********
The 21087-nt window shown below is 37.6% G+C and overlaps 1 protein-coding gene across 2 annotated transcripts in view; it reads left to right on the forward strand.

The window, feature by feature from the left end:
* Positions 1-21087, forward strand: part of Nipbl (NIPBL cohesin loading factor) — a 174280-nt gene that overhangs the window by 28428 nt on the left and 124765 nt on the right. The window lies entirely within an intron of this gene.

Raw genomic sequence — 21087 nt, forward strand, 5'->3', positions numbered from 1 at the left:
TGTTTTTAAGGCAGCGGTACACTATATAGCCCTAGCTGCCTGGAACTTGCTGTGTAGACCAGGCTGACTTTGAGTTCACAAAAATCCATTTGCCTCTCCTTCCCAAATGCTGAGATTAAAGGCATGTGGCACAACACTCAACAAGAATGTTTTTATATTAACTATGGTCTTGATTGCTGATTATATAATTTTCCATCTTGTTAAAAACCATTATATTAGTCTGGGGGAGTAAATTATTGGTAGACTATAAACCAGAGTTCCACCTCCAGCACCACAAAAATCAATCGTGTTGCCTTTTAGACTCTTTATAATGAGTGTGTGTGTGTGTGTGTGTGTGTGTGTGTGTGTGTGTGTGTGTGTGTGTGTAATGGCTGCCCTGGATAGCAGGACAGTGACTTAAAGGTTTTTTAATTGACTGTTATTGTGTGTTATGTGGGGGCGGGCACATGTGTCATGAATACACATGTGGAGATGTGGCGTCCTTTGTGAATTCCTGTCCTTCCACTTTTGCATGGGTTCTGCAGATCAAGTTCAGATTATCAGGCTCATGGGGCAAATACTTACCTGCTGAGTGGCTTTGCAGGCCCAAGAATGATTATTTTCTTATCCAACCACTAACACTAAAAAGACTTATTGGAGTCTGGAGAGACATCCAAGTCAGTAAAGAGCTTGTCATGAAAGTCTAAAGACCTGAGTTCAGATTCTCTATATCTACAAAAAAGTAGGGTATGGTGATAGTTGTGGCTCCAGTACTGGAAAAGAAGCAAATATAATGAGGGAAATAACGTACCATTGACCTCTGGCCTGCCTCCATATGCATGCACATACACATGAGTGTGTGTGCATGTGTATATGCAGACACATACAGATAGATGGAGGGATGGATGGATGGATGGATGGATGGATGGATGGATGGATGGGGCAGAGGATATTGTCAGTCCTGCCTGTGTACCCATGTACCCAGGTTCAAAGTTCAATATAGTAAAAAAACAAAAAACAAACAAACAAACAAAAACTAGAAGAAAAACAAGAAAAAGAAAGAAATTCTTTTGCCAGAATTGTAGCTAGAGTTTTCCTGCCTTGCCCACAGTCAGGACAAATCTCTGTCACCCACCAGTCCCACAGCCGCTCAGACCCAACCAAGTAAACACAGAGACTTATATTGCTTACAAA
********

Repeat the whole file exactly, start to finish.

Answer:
The 21087-nt window shown below is 37.6% G+C and overlaps 1 protein-coding gene across 2 annotated transcripts in view; it reads left to right on the forward strand.

The window, feature by feature from the left end:
* Positions 1-21087, forward strand: part of Nipbl (NIPBL cohesin loading factor) — a 174280-nt gene that overhangs the window by 28428 nt on the left and 124765 nt on the right. The window lies entirely within an intron of this gene.

Raw genomic sequence — 21087 nt, forward strand, 5'->3', positions numbered from 1 at the left:
TGTTTTTAAGGCAGCGGTACACTATATAGCCCTAGCTGCCTGGAACTTGCTGTGTAGACCAGGCTGACTTTGAGTTCACAAAAATCCATTTGCCTCTCCTTCCCAAATGCTGAGATTAAAGGCATGTGGCACAACACTCAACAAGAATGTTTTTATATTAACTATGGTCTTGATTGCTGATTATATAATTTTCCATCTTGTTAAAAACCATTATATTAGTCTGGGGGAGTAAATTATTGGTAGACTATAAACCAGAGTTCCACCTCCAGCACCACAAAAATCAATCGTGTTGCCTTTTAGACTCTTTATAATGAGTGTGTGTGTGTGTGTGTGTGTGTGTGTGTGTGTGTGTGTGTGTGTGTGTGTAATGGCTGCCCTGGATAGCAGGACAGTGACTTAAAGGTTTTTTAATTGACTGTTATTGTGTGTTATGTGGGGGCGGGCACATGTGTCATGAATACACATGTGGAGATGTGGCGTCCTTTGTGAATTCCTGTCCTTCCACTTTTGCATGGGTTCTGCAGATCAAGTTCAGATTATCAGGCTCATGGGGCAAATACTTACCTGCTGAGTGGCTTTGCAGGCCCAAGAATGATTATTTTCTTATCCAACCACTAACACTAAAAAGACTTATTGGAGTCTGGAGAGACATCCAAGTCAGTAAAGAGCTTGTCATGAAAGTCTAAAGACCTGAGTTCAGATTCTCTATATCTACAAAAAAGTAGGGTATGGTGATAGTTGTGGCTCCAGTACTGGAAAAGAAGCAAATATAATGAGGGAAATAACGTACCATTGACCTCTGGCCTGCCTCCATATGCATGCACATACACATGAGTGTGTGTGCATGTGTATATGCAGACACATACAGATAGATGGAGGGATGGATGGATGGATGGATGGATGGATGGATGGATGGATGGGGCAGAGGATATTGTCAGTCCTGCCTGTGTACCCATGTACCCAGGTTCAAAGTTCAATATAGTAAAAAAACAAAAAACAAACAAACAAACAAAAACTAGAAGAAAAACAAGAAAAAGAAAGAAATTCTTTTGCCAGAATTGTAGCTAGAGTTTTCCTGCCTTGCCCACAGTCAGGACAAATCTCTGTCACCCACCAGTCCCACAGCCGCTCAGACCCAACCAAGTAAACACAGAGACTTATATTGCTTACAAA